Monday, November 25, 2013

A Lily Pad or a Lotus Pad?

This a topic which is important to me.  When I started my iron art business I decided to focus on botanical objects.  My formal educational background was not strong in that area and I knew a lot more about zoological subjects.  One of my Grandfathers had a small tree farm and, as a teenager, I helped him plant seedlings which he later donated to newly developing treeless neighborhoods.  Eventually, I developed a strong interest in gardening and landscaping.  Botany was a subject of personal investigation and my knowledge is still spotty but I strive to be reasonably accurate in how I portray the species I render in my ironwork.

First, I pick a specific plant because there is a lot of variation from one variety to another.  I usually pick plants which grow locally or are commonly seen in nearby botanical gardens.  

When I started making water plant sculptures I made a version of cattail first.  It seemed the simplest and was a popular sculptural element.  Later I added horsetail, bamboo, arrow arum, pickerelweed, and lily pads.  When I started making the pads I noticed that some images showed a circular leaf with a radial notch and some were fully round.  As I did the investigation I found I and others confused two different groups of water plants - thinking they were one.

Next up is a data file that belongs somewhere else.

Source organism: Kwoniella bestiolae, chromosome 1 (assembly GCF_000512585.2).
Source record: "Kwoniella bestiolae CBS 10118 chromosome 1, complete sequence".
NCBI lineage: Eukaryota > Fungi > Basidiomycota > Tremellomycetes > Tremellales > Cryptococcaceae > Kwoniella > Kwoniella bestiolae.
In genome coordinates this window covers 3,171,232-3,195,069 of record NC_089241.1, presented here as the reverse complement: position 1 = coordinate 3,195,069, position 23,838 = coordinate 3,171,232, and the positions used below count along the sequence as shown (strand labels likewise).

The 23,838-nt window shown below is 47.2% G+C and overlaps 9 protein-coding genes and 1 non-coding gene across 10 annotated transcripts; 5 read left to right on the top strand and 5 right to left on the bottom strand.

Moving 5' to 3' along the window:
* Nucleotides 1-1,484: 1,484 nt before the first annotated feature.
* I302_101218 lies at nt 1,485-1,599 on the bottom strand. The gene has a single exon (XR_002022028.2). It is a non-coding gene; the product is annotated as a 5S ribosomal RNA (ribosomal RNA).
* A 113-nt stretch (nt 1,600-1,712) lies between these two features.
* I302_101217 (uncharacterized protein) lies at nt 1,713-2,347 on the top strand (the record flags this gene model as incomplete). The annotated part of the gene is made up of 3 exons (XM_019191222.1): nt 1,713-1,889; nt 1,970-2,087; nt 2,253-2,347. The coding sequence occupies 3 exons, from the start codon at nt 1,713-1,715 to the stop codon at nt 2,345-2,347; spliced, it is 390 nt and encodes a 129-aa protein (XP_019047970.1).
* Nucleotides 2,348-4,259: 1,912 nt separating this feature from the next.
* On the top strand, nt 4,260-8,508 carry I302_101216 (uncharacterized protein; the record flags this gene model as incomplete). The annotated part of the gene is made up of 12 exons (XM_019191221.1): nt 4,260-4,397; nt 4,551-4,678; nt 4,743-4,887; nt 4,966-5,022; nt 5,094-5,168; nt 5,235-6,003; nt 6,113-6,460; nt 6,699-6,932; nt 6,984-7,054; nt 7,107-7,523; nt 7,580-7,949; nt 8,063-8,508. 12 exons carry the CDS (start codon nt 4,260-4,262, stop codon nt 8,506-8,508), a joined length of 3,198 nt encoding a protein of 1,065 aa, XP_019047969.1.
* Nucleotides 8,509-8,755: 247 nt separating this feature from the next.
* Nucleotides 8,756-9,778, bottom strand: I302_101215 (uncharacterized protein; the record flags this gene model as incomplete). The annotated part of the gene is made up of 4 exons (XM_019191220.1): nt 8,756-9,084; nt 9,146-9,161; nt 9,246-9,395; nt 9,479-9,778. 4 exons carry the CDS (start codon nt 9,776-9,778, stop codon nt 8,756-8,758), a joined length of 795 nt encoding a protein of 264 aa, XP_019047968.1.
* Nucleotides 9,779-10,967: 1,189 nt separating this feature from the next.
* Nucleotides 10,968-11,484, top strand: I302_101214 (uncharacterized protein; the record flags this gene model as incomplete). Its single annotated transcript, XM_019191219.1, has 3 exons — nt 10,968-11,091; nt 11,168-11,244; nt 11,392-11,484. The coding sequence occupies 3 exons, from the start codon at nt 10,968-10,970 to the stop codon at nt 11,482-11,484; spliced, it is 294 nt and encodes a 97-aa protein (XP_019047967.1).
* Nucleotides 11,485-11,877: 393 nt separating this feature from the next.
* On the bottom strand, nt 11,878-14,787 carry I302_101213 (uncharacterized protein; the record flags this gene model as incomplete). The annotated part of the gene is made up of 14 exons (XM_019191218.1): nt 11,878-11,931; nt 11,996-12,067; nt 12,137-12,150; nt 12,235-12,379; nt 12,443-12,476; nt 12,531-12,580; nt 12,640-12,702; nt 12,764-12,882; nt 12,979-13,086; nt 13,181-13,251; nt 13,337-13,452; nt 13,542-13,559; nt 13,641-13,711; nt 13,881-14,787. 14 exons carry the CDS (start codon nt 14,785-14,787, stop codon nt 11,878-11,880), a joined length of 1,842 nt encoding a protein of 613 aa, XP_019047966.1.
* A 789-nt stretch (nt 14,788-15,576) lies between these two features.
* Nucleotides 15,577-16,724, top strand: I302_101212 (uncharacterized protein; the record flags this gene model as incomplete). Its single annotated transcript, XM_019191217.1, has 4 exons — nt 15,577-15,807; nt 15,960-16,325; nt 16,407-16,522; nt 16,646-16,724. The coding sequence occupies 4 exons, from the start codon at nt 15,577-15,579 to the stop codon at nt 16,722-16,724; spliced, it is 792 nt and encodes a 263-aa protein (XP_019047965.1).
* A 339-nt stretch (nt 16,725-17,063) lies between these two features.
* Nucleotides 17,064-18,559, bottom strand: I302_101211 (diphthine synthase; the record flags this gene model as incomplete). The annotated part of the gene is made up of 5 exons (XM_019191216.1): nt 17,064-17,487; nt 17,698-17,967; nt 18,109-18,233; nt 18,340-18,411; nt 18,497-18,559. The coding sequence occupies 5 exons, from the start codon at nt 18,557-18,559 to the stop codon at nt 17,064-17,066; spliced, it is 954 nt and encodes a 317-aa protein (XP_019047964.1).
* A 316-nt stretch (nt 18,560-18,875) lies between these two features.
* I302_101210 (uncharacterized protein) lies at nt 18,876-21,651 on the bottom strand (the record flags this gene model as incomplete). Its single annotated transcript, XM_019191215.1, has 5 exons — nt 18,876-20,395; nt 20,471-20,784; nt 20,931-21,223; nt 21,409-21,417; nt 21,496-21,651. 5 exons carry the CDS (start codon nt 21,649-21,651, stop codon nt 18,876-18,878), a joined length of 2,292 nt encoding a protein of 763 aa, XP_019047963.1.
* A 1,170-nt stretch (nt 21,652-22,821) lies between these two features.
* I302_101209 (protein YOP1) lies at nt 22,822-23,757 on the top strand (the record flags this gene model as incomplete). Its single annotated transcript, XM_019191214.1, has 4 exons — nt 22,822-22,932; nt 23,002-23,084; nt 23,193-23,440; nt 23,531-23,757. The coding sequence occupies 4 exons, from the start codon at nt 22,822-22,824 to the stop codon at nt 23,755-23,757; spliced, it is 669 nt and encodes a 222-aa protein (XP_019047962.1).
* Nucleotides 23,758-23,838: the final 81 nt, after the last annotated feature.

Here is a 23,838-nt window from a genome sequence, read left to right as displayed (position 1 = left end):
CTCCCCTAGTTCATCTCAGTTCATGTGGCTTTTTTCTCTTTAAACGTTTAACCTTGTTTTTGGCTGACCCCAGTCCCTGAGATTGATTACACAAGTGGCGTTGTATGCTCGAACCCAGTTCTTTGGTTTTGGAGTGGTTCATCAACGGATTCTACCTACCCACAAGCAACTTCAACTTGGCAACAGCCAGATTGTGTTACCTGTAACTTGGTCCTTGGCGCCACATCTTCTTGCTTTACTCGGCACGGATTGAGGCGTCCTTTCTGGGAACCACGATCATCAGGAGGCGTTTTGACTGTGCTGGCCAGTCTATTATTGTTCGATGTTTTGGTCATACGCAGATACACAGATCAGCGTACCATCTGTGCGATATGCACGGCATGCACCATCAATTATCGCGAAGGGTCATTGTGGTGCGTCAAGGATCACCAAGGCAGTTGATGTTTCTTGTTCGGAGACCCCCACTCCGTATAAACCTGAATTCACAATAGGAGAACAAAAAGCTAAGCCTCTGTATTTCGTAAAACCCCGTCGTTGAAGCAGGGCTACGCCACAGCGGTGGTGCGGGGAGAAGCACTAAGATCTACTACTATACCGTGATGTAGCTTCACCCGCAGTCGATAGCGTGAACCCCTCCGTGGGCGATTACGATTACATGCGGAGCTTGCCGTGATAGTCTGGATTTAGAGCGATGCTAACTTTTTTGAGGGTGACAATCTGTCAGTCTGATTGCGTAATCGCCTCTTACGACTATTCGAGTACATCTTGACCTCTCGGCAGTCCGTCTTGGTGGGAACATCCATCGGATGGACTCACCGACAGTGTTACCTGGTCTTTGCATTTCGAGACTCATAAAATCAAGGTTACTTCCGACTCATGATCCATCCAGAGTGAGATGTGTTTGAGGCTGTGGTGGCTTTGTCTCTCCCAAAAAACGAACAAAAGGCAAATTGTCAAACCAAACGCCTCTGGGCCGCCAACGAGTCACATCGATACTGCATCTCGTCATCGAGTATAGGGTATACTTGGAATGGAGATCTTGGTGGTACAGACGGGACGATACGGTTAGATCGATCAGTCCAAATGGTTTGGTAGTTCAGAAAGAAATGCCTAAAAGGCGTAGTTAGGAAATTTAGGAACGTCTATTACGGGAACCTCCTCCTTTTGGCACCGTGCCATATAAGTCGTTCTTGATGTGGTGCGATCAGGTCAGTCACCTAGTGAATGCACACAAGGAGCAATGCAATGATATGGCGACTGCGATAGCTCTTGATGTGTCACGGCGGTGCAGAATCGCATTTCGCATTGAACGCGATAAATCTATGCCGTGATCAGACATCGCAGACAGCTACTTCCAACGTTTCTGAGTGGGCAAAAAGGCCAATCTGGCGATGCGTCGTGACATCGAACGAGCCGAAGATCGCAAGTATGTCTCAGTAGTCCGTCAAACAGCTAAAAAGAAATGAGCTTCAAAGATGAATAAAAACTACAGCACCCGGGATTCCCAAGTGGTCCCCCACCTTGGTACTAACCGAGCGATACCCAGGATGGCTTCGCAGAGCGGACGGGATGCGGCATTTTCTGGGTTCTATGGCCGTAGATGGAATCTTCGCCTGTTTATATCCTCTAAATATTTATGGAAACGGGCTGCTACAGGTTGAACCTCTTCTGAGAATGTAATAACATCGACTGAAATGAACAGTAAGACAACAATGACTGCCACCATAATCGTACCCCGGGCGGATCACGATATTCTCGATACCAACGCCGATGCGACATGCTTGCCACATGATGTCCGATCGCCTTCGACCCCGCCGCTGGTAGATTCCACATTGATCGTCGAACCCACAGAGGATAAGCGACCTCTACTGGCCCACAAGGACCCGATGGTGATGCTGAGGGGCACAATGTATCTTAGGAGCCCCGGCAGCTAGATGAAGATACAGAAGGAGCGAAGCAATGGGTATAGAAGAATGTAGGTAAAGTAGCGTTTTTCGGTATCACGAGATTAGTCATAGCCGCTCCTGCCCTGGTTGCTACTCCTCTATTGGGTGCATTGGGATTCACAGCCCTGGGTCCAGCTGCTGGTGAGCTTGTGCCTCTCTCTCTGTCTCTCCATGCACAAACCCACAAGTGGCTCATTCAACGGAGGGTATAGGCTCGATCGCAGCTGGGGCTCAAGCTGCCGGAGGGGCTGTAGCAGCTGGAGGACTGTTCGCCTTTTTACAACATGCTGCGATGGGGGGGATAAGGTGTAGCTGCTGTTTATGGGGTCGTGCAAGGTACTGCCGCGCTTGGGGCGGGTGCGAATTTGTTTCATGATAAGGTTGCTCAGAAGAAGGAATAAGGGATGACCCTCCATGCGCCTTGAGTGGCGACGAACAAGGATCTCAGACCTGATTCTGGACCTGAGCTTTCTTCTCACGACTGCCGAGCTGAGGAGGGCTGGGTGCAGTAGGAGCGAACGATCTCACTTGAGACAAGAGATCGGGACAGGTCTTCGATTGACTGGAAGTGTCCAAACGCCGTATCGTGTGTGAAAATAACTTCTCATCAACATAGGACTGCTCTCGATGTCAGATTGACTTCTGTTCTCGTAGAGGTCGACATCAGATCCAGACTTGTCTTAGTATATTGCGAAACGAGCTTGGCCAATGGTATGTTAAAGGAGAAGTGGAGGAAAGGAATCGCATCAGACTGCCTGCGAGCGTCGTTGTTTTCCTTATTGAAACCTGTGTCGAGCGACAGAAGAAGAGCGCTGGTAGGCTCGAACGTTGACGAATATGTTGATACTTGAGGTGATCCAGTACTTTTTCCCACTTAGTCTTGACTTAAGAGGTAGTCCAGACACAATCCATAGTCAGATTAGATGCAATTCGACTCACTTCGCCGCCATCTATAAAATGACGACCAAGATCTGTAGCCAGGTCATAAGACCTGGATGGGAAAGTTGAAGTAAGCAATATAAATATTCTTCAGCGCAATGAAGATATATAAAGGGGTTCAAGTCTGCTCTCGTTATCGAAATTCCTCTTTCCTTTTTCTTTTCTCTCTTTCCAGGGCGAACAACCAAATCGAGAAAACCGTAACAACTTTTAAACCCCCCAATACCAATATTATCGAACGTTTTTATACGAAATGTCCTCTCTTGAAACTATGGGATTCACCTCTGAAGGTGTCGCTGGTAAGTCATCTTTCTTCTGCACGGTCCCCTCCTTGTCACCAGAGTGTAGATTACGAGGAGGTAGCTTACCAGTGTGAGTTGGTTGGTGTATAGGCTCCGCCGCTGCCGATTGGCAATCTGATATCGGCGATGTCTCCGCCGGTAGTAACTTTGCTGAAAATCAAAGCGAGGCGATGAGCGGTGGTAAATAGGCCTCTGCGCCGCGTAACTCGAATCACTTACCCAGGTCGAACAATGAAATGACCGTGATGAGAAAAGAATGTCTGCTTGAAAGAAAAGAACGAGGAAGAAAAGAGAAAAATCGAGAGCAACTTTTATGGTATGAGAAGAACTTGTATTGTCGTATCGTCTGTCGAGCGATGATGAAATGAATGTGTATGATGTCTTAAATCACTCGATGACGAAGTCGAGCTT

In botanical water gardens we often see examples of both.  Initially I lumped them together as close relatives.  They are not.  Nymphaeaceae is a family of flowering plants commonly called water lilies and live as rhizomatous aquatic herbs in temperate and tropical climates. I make one version of that group.

Nelumbonaceae is a different family of flowering plants with only two species.  I decided I would make both the American Yellow Lotus, Nelumbo lutea, and the sacred lotus, Nelumbo nucifera.

The American yellow lotus has the round leaf with the radial notch and the sacred lotus has the fully round leaf.  My version of the water lily also has a pad with a radial notch.  There are other differences in the a

natomy and morphology of the plants also which may be important depending upon how closely the sculpture needs to represent the plant.

This is a link which gives a pictoral explanation of some differences.

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